Graston Technique Helps Athletes Get Back In Game

An athlete's invention benefits many people who have suffered a break, strain or tendonitis.

Graston Technique is a non-invasive procedure that can help athletes and others get back in the game quickly, 6News' Stacia Matthews reported.

The procedure involves six stainless steel instruments, special-shaped tools that allow therapists to reach deep into the soft fibrous tissue to work out the kinks. It takes several treatments, but they last only 10 minutes.

Soccer means everything to Charlie Painchaud. When he broke his leg in a couple of places, Painchaud thought he might not play again.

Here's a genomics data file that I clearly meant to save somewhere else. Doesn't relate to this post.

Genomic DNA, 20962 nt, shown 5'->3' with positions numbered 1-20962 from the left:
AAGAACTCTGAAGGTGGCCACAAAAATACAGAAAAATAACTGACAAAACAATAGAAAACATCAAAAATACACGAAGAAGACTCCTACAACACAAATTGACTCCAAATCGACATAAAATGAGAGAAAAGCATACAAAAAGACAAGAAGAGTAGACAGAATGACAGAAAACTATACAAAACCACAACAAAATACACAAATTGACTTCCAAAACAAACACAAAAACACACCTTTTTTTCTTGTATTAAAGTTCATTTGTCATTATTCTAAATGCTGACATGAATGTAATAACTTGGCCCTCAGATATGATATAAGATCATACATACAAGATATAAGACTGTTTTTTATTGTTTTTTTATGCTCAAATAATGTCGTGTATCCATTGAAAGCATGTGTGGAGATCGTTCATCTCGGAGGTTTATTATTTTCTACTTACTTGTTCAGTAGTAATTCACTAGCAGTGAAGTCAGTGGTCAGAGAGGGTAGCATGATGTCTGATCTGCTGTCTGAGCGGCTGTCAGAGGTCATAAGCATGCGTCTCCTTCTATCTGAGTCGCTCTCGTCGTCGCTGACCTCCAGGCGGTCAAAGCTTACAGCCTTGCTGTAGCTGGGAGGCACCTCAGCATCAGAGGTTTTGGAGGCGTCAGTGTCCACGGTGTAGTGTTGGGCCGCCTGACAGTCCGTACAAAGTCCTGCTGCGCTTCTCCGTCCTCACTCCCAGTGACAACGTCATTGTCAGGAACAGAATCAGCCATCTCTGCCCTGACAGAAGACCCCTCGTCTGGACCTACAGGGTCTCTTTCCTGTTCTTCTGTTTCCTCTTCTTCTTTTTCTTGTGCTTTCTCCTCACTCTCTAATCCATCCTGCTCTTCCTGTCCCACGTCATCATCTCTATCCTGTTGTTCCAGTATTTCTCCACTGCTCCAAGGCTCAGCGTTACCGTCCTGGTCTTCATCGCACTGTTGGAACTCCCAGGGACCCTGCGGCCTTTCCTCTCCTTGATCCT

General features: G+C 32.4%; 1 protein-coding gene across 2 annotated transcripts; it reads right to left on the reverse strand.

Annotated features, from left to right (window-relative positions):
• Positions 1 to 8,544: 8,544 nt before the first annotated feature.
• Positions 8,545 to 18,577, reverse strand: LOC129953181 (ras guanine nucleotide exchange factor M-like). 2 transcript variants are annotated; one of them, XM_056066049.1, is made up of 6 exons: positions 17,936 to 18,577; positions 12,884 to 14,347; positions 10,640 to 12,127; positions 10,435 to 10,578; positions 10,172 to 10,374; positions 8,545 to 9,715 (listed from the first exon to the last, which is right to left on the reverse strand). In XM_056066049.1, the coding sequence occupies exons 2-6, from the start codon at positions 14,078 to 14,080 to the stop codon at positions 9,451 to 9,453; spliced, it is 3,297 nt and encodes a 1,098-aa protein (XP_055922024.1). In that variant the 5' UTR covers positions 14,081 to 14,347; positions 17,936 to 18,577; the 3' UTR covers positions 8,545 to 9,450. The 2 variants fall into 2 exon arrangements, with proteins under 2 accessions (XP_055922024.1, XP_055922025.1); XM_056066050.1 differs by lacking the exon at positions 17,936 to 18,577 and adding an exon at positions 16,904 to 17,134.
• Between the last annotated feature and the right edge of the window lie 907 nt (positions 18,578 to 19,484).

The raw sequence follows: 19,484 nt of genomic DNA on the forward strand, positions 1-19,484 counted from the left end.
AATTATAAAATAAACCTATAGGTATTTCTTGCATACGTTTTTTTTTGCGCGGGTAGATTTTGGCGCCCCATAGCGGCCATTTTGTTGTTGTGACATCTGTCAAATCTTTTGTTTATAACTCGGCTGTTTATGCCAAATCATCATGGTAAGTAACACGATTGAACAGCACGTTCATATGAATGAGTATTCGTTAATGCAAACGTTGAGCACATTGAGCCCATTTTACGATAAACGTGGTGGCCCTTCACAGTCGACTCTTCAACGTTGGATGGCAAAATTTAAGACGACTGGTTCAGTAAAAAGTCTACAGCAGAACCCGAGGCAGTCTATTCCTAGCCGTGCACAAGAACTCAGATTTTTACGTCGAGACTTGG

"It was really disheartening because for the past few years, soccer's been my life. I don't know what I'd be doing without it," Painchaud said.

Surgery fixed Painchaud's broken bones, but scar tissue limited his range of motion and caused excruciating pain. His position on Carmel's varsity soccer team was in serious jeopardy.

"After the first week, I could feel dramatic differences in how flexible my leg was, and improved on the soccer field, too," Painchaud said.

Therapist Mike Ploski utilizes the technique.

"I'm able to get patients better, and quicker than I did before using traditional techniques," Ploski said.

Graston Technique is also used to treat carpal tunnel syndrome, plantar fasciitis, tennis elbow and rotator cuff tendonitis. A doctor's referral is required for treatment.

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